web.archive.org
3 captures
20 Nov 2010 - 28 Oct 2011
OCTNOVJAN
20
200920102011
About this capture
What is iLearn?
How we work
iLearn is an online learning system devised by the BBC World Service Trust for media professionals in developing and transitional countries.

The courses are aimed at users with poor Internet connectivity and with little or no technical expertise. They can be published in any language.
iLearn courses:
  • Promote the principles of balanced, objective journalism
  • Provide advice, models and guidelines for best practice
  • Focus on developing professional skills
The participatory approach to learning was most useful. We learned not only from the tutor, but also from the group members... excellent!
iLearn trainee, India
iLearn forms a key component of "blended learning" programmes - i.e. face-to-face training coupled with online learning.
How it works
"The participatory approach to learning was most useful. We learned not only from the tutor, but also from the group members... excellent!"
iLearn trainee, India
iLearn students typically start their studies by attending a workshop with 10 to 12 other students. Then, over subsequent weeks, they complete a number of online modules.
Each module takes the student through a number of logical, progressive steps - one step per webpage.
Some steps contain an interactive element - asking the reader to think about an issue or come up with an idea, before moving forward to the next step.
At the end of a module there is a series of questions which test trainees' new understanding.
Finally trainees are asked to complete an assignment based on the information they have just learned. They submit this online and it is marked by a dedicated mentor.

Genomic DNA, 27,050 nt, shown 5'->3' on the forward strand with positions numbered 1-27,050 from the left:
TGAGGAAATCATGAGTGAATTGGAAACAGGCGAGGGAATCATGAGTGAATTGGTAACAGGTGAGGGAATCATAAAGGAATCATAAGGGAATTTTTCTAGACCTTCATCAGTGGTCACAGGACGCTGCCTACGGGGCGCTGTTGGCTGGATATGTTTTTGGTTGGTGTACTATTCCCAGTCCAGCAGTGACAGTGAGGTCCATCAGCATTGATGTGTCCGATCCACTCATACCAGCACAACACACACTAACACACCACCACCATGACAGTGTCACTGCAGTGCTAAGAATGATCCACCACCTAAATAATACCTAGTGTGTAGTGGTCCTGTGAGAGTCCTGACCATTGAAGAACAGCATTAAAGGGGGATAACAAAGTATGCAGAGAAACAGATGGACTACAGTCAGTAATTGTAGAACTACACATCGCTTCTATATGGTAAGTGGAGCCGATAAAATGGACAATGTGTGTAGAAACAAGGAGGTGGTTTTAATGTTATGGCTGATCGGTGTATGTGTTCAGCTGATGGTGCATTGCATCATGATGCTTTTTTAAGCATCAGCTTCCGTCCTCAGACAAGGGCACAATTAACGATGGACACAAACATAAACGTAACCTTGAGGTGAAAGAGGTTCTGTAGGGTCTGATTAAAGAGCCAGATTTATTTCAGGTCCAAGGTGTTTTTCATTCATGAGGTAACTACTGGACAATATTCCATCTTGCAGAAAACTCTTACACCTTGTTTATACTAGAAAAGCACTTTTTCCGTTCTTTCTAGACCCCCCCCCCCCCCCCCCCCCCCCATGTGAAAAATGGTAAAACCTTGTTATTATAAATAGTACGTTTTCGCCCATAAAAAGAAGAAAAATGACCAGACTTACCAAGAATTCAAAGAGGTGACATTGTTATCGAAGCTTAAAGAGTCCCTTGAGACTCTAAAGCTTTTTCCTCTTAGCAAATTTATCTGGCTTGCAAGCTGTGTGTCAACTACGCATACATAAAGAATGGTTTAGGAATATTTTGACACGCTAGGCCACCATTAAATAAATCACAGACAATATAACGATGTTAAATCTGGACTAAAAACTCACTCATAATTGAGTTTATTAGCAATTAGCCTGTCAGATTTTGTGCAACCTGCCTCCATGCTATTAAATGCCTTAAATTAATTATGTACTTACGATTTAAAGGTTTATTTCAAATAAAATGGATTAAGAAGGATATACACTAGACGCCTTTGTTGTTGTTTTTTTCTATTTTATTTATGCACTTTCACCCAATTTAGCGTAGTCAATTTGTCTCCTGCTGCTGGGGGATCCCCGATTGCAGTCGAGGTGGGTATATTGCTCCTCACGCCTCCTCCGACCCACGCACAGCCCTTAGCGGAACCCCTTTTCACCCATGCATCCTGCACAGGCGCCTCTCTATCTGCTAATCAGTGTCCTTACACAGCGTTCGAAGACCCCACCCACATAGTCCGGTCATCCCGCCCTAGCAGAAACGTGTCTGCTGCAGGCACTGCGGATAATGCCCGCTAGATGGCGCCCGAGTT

Students usually meet their mentor at the initial workshop, and this personal relationship continues throughout the training programme, which may consist of several rounds of face-to-face and online training.
An average score of 60% across all modules is required to pass the course, and BBC-approved certificates are awarded to successful participants.
This process is managed by iLearn partners based in and around the world and supervised by the BBC World Service Trust.
Access to iLearn is password-protected. A system administrator grants registered users access rights to selected courses.

History
iLearn was initially developed in 2002 to meet the needs of broadcast journalists and journalism students in Sarajevo. It now supports a wide range of training projects worldwide.
iLearn training projects have been delivered successfully in Bulgaria, Georgia, India, Indonesia, Iran, Nigeria, Russia, Sri Lanka, Somalia and Somaliland, Syria and Yemen, among other countries.
Modules
There are now over 140 iLearn modules in over a dozen languages. These range from basic journalism skills and practice to more specialised topics.
Divided into 'Journalism', 'Radio', 'Television', 'Print', 'Online' and 'Management', modules include:
  • Interview skills
  • Reporting HIV and AIDS
  • Writing for Radio
  • Radio storytelling structures
  • Editing video
  • TV news features
  • Accuracy
  • Reporting the environment
  • Writing for the Web
  • Proposals and negotiation
View full list of modules
Each iLearn module is written by an experienced trainer and expert, before being checked and edited by the iLearn editorial team. We have about 20 expert trainers, who constantly create new modules and update existing ones.
Our trainers use these modules to create tailor-made courses, meeting the individual needs of each student.

The iLearn system tracks and manages the personal development of each trainee.

And the cumulative data shows the long-term impact of media development initiatives.
Related links
iLearn modules list, December 2009
Joining the iLearn Network
iLearn websites
HomeWhat we doHow we work > What is iLearn?
Copyright Terms & ConditionsThe BBC World Service Trust registered in England 3521587 | BBC WST Limited registered in England 2746733
Registered Offices: Bush House, Strand, London, WC2B 4PH
What We DoIssuesWhere we workHow we workAssess needsStrengthen local mediaCreate media programmesEngage communitiesMeasure impactWhy media mattersSubscribeHelp support our work
HomeContact usFAQsText only
About usWhat we doNews & resourcesResearch & PolicySupport us